But I would like to talk a little of my experience with priest and catholic friens. Most are tolerant, but a small number are not so much.
    Those which are less tolerant are not necessary those which practice more pious acts.
    But there are a great diference in the priests before Vatican II and those after Vatican II.
    I think you have an idea what is Vatican II.

    Somethig else, if my english is not clear marco will help us. :-)

  4. Also there is a difference between "tolerance" and "acceptance." As you know, tolerance, in the long term, is not enough because it is not from the heart and is passive in nature, and may not last. Acceptance, on the other hand, is more enduring and goes beyond mere tolerance. It implies deeper understanding and true respect for others' beliefs.

  5. Dear Bilo,

    I totally agree with your distinction between "tolerance" and "acceptance", but at this point, I am happy if we can get to stop the religious leaders and politicians from spreading lies so that the Egyptian public can know the truth about the Bahá’ís and the Bahá’í Faith. Only then, they will realize that we are not the monsters that these people are saying we are

    At this time dear Bilo, I will be happy with “tolerance”, and “co-existence”, and hope that “acceptance” will come when people know the truth about the nature of the Bahá’í Faith and the reality of Its Teachings.

    This understanding might help them get over the lies that have been fed to them! It might take a generation to reach this

    I can not help but wonder why people at the time of Abdul-Baha, like Muhammad Abdu and others chose to recognize the unifying and moral power of the Bahá’í Faith, and praise it, while the current clergy insist on fighting against The Bahá’í Faith and Its followers, and scaring people and turning them against It through spreading lies and misconceptions about It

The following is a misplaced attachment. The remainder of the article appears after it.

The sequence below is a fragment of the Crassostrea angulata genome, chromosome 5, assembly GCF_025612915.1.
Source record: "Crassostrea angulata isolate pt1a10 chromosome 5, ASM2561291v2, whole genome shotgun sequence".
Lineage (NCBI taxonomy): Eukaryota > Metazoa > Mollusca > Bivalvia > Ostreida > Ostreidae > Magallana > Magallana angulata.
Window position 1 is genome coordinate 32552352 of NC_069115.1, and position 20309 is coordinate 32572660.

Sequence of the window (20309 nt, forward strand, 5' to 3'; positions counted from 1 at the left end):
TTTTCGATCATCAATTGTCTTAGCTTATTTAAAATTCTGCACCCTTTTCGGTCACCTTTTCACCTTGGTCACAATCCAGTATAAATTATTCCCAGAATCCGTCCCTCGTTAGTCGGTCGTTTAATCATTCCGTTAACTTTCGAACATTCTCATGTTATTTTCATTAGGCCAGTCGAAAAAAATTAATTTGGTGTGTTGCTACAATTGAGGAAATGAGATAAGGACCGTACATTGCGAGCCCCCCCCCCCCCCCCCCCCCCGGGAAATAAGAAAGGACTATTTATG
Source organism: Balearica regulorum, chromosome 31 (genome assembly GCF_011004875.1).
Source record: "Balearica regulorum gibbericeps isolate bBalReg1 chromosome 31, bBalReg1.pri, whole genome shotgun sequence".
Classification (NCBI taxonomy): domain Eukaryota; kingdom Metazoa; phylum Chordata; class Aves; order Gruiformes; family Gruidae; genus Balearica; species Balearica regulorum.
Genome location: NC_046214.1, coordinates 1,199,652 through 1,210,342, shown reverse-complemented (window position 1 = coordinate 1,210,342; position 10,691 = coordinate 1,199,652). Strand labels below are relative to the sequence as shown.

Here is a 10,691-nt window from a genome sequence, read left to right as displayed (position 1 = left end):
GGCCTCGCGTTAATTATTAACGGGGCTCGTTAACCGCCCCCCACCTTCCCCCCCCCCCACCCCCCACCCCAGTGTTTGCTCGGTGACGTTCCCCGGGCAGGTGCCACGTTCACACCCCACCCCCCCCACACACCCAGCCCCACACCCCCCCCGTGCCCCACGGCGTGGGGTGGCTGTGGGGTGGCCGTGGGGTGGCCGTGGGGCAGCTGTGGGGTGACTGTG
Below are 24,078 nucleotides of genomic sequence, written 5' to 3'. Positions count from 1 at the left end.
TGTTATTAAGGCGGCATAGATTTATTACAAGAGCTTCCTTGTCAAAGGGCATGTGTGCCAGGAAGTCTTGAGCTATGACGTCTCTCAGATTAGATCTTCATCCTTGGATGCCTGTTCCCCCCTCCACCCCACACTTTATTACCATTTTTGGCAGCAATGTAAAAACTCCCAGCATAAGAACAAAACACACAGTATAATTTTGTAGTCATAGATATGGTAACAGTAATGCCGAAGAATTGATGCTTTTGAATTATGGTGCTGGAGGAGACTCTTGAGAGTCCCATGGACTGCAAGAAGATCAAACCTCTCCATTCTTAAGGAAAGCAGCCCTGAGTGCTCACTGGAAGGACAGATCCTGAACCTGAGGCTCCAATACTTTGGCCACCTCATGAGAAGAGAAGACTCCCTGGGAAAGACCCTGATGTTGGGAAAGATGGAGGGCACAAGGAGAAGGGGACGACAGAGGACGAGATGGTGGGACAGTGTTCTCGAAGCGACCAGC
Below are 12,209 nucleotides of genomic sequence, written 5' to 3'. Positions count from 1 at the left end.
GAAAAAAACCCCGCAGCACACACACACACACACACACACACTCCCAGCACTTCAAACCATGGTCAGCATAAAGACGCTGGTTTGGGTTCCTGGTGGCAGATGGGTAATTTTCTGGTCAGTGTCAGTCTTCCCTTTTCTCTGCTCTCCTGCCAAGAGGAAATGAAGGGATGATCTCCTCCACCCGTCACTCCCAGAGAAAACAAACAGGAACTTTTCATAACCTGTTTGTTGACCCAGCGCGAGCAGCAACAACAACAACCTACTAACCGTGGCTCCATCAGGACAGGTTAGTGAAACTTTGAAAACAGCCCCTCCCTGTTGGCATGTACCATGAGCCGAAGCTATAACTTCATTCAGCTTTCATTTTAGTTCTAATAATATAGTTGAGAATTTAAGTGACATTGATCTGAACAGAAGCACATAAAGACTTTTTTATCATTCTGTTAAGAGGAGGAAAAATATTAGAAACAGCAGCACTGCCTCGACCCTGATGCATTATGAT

6. Dear Nesreen,

    Your question regarding the difference in attitude between current and past religious leaders is a very important one. The different reaction is likely related to many factors, and it would take a great degree of analysis to begin to understand these factors. The Baha'i Faith has been growing quite rapidly and is now the second most widespread religion in the world...this happened in a relatively very brief period of time, particularly when compared to previous religions. Religious leaders have been shaken by this and they perceive it as a threat to their power structure. This is only one factor, but I think is an important one. The teachings of the Baha'i Faith are so timely and suitable for today's society, and the revelation is so vast and comprehensive; this in itself cannot be resisted or stopped by these religious leaders so, with no options left, they resort to these frivolous allegations and false misrepresentations in order to advance their cause. Fortunately, we know that things speak for themselves and no matter what is being said or alleged, the truth always prevails.